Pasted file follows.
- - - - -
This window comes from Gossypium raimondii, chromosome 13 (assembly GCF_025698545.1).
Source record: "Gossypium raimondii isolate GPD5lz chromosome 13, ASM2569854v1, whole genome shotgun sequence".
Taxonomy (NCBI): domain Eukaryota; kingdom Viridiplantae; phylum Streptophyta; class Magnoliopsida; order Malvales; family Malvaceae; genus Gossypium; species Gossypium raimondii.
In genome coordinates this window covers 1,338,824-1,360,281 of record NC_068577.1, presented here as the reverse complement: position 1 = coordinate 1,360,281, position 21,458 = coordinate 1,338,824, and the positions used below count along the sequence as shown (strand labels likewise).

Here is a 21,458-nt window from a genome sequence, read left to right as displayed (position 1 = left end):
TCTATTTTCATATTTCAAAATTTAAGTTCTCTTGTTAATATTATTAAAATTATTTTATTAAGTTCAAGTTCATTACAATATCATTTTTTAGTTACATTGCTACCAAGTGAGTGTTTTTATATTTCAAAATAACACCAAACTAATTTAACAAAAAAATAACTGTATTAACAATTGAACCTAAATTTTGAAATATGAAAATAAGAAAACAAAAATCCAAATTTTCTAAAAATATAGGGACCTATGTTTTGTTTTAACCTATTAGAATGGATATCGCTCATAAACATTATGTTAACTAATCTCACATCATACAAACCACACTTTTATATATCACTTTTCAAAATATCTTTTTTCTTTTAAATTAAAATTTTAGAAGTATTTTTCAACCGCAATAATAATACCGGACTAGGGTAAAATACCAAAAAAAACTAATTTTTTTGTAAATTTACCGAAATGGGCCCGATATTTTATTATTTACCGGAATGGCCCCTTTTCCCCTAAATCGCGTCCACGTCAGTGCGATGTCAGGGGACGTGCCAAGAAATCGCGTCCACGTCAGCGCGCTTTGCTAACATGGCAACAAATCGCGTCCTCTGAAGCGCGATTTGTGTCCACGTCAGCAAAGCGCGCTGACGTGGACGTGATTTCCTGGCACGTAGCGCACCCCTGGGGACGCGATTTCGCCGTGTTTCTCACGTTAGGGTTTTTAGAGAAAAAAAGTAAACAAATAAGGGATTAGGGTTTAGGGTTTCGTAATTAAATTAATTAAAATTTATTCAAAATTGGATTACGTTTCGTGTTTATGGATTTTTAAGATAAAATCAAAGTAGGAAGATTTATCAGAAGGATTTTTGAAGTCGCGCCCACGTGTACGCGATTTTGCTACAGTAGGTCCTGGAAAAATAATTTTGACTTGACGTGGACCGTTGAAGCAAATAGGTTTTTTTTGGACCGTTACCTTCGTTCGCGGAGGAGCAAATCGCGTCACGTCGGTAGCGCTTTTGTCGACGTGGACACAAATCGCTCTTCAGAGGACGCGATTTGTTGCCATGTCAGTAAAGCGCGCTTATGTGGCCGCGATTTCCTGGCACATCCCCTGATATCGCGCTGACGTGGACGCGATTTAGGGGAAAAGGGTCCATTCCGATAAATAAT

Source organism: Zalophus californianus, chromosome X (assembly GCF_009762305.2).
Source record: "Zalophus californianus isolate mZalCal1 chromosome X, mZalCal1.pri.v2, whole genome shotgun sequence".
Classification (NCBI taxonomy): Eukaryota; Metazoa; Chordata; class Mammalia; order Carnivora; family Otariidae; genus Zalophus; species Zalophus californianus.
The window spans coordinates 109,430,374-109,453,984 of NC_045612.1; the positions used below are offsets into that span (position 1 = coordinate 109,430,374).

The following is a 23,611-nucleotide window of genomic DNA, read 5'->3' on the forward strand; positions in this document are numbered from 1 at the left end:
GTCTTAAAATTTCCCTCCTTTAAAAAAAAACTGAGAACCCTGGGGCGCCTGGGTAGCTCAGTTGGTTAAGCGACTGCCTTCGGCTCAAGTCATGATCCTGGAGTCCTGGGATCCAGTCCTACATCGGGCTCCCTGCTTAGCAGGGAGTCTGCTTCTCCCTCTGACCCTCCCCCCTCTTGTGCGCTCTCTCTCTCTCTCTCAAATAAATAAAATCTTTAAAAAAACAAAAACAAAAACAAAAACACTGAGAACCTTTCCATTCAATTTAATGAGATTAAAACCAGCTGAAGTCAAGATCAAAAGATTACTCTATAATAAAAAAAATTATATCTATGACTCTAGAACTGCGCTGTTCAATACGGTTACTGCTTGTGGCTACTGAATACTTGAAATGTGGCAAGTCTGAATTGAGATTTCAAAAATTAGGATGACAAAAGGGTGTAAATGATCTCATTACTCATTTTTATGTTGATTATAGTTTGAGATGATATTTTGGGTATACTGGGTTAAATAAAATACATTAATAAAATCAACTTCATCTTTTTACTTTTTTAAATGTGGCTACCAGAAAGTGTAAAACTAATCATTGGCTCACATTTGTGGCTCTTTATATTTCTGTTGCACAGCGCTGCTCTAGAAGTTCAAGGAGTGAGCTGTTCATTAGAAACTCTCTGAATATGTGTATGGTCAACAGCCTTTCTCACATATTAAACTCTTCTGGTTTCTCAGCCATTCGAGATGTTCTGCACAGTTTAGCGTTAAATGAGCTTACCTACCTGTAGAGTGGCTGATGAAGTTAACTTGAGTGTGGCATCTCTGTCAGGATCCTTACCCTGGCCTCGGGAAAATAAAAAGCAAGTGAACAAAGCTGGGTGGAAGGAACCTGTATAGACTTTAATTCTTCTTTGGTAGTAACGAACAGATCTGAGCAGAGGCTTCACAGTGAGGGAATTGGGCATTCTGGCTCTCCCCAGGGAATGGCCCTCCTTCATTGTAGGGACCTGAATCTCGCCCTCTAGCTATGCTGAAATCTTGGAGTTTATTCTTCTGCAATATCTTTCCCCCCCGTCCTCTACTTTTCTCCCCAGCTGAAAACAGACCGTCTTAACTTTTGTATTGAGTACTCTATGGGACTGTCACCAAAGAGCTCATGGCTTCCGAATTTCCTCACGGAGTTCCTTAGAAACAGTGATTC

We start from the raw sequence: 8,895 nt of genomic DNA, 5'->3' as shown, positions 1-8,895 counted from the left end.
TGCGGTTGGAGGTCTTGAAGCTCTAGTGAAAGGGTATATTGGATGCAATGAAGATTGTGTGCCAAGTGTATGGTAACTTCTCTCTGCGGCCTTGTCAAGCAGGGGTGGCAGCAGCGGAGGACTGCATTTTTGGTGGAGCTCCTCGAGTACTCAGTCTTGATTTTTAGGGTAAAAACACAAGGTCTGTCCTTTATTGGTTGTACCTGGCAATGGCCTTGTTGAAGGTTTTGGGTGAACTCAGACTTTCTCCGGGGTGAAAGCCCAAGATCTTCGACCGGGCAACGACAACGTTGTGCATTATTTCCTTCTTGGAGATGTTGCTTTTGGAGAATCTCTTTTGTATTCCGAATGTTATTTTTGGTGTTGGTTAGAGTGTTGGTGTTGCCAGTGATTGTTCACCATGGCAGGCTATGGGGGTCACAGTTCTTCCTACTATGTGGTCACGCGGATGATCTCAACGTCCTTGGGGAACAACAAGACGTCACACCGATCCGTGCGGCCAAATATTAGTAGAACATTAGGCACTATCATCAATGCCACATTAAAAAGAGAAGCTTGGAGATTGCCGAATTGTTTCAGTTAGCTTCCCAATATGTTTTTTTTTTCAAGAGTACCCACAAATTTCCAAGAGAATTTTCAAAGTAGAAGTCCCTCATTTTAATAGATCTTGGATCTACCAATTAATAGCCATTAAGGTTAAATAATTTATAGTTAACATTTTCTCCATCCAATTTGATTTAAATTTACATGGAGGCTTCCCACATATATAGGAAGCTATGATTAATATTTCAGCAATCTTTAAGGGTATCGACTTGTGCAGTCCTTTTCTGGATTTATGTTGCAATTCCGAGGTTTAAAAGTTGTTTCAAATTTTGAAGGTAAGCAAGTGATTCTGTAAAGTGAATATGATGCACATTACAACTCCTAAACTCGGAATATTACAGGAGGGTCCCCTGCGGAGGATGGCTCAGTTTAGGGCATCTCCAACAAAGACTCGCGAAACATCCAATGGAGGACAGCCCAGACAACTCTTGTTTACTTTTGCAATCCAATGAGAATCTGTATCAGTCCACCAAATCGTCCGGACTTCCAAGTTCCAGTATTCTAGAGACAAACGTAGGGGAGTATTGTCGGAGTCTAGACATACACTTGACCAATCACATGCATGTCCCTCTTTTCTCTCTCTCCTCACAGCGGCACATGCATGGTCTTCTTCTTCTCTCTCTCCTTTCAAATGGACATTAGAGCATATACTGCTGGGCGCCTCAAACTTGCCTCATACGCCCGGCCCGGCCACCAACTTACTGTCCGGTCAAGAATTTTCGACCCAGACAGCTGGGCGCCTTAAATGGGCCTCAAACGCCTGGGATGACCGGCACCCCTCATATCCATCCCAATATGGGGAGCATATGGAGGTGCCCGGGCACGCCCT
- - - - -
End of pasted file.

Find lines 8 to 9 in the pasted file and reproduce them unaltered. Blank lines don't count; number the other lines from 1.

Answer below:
Source record: "Zalophus californianus isolate mZalCal1 chromosome X, mZalCal1.pri.v2, whole genome shotgun sequence".
Classification (NCBI taxonomy): Eukaryota; Metazoa; Chordata; class Mammalia; order Carnivora; family Otariidae; genus Zalophus; species Zalophus californianus.